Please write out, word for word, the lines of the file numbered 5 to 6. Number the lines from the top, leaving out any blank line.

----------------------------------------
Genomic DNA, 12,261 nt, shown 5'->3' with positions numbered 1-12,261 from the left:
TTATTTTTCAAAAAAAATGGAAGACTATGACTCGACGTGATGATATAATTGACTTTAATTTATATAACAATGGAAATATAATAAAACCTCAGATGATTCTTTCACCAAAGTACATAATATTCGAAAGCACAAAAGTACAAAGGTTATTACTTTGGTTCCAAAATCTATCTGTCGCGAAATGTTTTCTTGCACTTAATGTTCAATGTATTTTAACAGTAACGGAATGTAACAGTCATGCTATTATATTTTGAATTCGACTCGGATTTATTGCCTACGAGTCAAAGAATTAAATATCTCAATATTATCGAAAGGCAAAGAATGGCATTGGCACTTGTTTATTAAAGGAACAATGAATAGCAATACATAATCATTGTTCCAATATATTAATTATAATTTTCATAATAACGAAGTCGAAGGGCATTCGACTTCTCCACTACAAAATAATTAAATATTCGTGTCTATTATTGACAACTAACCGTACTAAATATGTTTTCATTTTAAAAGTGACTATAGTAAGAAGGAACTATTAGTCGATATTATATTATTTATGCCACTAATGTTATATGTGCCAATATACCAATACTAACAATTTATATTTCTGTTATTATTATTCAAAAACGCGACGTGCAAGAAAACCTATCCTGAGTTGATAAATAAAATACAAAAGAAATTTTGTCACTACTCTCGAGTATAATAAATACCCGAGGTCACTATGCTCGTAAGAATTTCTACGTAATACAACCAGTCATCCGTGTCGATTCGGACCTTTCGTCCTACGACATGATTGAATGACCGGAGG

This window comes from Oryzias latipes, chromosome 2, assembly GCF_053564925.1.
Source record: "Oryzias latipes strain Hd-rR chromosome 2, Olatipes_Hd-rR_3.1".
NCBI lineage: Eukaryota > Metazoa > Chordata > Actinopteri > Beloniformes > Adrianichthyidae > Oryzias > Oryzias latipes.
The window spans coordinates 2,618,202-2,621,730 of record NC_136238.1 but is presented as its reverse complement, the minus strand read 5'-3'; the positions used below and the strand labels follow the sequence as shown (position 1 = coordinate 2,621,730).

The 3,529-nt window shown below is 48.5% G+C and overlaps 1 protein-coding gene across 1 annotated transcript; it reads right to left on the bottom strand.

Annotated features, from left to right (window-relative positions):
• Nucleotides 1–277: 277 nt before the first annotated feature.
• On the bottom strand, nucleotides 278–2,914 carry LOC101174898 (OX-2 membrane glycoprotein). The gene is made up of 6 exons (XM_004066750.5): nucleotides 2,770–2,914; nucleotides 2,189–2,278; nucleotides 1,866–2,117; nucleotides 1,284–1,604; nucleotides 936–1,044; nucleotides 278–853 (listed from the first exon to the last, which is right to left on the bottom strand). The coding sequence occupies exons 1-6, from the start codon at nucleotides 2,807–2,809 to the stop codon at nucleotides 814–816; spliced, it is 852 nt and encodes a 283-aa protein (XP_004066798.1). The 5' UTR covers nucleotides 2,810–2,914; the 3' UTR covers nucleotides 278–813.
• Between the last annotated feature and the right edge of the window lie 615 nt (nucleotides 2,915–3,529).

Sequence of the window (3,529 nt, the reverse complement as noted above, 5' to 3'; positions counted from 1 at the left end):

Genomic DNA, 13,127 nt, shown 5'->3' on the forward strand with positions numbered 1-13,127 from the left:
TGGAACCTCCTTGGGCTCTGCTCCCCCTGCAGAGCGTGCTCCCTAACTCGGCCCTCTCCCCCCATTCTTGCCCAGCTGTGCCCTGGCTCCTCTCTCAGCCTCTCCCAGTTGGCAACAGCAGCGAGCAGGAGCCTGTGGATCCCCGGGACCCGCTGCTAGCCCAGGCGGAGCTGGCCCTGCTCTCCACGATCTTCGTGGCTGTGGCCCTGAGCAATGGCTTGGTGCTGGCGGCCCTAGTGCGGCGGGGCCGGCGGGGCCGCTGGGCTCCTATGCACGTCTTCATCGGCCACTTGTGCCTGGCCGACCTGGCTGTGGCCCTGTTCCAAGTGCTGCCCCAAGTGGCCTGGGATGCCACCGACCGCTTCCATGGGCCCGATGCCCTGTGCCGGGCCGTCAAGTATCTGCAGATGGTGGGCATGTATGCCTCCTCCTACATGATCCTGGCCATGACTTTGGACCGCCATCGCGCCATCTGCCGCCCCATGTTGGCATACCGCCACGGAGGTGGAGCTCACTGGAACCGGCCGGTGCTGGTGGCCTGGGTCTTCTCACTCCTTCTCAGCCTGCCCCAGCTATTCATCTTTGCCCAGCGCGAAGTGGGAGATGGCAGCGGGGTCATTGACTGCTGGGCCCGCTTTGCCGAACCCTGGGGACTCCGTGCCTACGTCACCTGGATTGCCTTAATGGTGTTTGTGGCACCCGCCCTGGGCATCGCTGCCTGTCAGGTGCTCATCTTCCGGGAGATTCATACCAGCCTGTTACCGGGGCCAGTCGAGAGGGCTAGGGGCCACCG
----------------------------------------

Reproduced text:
NCBI lineage: Eukaryota > Metazoa > Chordata > Actinopteri > Beloniformes > Adrianichthyidae > Oryzias > Oryzias latipes.
The window spans coordinates 2,618,202-2,621,730 of record NC_136238.1 but is presented as its reverse complement, the minus strand read 5'-3'; the positions used below and the strand labels follow the sequence as shown (position 1 = coordinate 2,621,730).